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SLATs are a flexible and inexpensive lifetime estate planning tool for married couples wishing to shelter assets who see the family as a team. As part of an Estate Plan, SLATs are principally an Asset Protection Tool.

How Do I Form a SLAT?

Let’s call the spouse who creates the trust the “Grantor Spouse” and the spouse who benefits from the trust the “Beneficiary Spouse.” The Grantor Spouse creates a Spousal Limited Access Trust by executing an Irrevocable Trust for the Beneficiary Spouse’s benefit, giving the Beneficiary Spouse limited access to the trust assets. Access is “limited” to provide shelter from creditors and death taxes.

What is the Purpose of a SLAT?

Simply put, the goal is to move assets into the SLAT and out of the Grantor Spouse’s name and estate so they can provide care for the Beneficiary Spouse limited enough to shelter the property from the Beneficiary Spouse’s future creditors, spouses and from being included in the Beneficiary Spouse’s taxable estate.

SLAT Pros and Cons 


  • Asset protection. The amount of protection will depend on many things, including the trust’s terms.
  • A SLAT provides an excellent savings vehicle for couples who regularly put aside assets for retirement over and above their 401k.
  • A SLAT can provide a shelter for investments in a start-up company.
  • A SLAT can be a Grantor Trust, allowing the Grantor Spouse to pay the trust’s income taxes, Gift Tax-free.
  • Partial federal death tax protection.
  • Avoiding the Pennsylvania and New Jersey Inheritance Taxes.
  • Reducing conflict in case of divorce. If each spouse forms a SLAT for the other and divides up assets while the marriage is healthy, then potentially there are fewer disputes during the divorce.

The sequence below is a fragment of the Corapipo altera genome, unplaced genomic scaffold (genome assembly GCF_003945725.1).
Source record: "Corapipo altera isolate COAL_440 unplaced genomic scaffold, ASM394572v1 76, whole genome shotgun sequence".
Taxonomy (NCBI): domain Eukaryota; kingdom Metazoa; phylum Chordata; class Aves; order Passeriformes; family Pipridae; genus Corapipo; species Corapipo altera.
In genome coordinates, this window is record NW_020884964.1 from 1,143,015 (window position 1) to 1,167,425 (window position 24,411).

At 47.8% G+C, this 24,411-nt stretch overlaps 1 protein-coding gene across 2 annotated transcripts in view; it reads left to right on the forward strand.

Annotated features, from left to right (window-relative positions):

• The SLAT can provide income or principal not only to the Beneficiary Spouse but also descendants.
  • At the Beneficiary Spouse’s death, the trust assets can immediately be available to provide care for descendants, despite the Beneficiary Spouse’s estate being mired down by lawsuits, or other tax or legal complications.
  • If the Grantor Spouse dies, the SLAT assets are kept separate from the Beneficiary Spouse’s subsequent spouse.
  • A SLAT is essentially a Credit Shelter Trust or Bypass Trust set up during life rather than at death. The SLAT’S shelters the gifted assets plus growth from the date of the gift onwards rather than starting at death.
  • The SLAT can be arranged to avoid state income taxes.
  • A SLAT can be drafted to keep assets within the family.
  • A SLAT can serve as a Dynasty Trust, sheltering assets from children and grandchildren’s divorces, creditors and legal complications.


  • Once transferred, the SLAT assets cannot return to the Grantor Spouse. But, of course, the Beneficiary Spouse can always voluntarily share distributions with the Grantor Spouse.
  • If they divorce, the SLAT assets are for the Beneficiary Spouse. If divorce is a concern, there are drafting options such as defining “spouse” as the person to whom the Grantor Spouse happens to be married to at any time or the trust can shift at divorce from Beneficiary Spouse to children.
  • If both spouses wish to form trusts for one another, care must be given to avoid the IRS’s Reciprocal Trust Doctrine. This doctrine allows the IRS to treat each trust as if the spouse formed the trust alone, under the theory that they created identical trusts for each other, which is the same as if they formed a trust for themselves. Careful drafting can help avoid this pitfall.
  • If the Beneficiary Spouse dies, the Grantor Spouse might lose any indirect benefit to the trust. Life insurance and other tools can minimize this loss.
  • The law is always changing, and nothing is guaranteed. Techniques that work today may not work tomorrow. Over the years the spouse will have to keep up with changes to make sure the SLAT is still providing the advantages they hoped.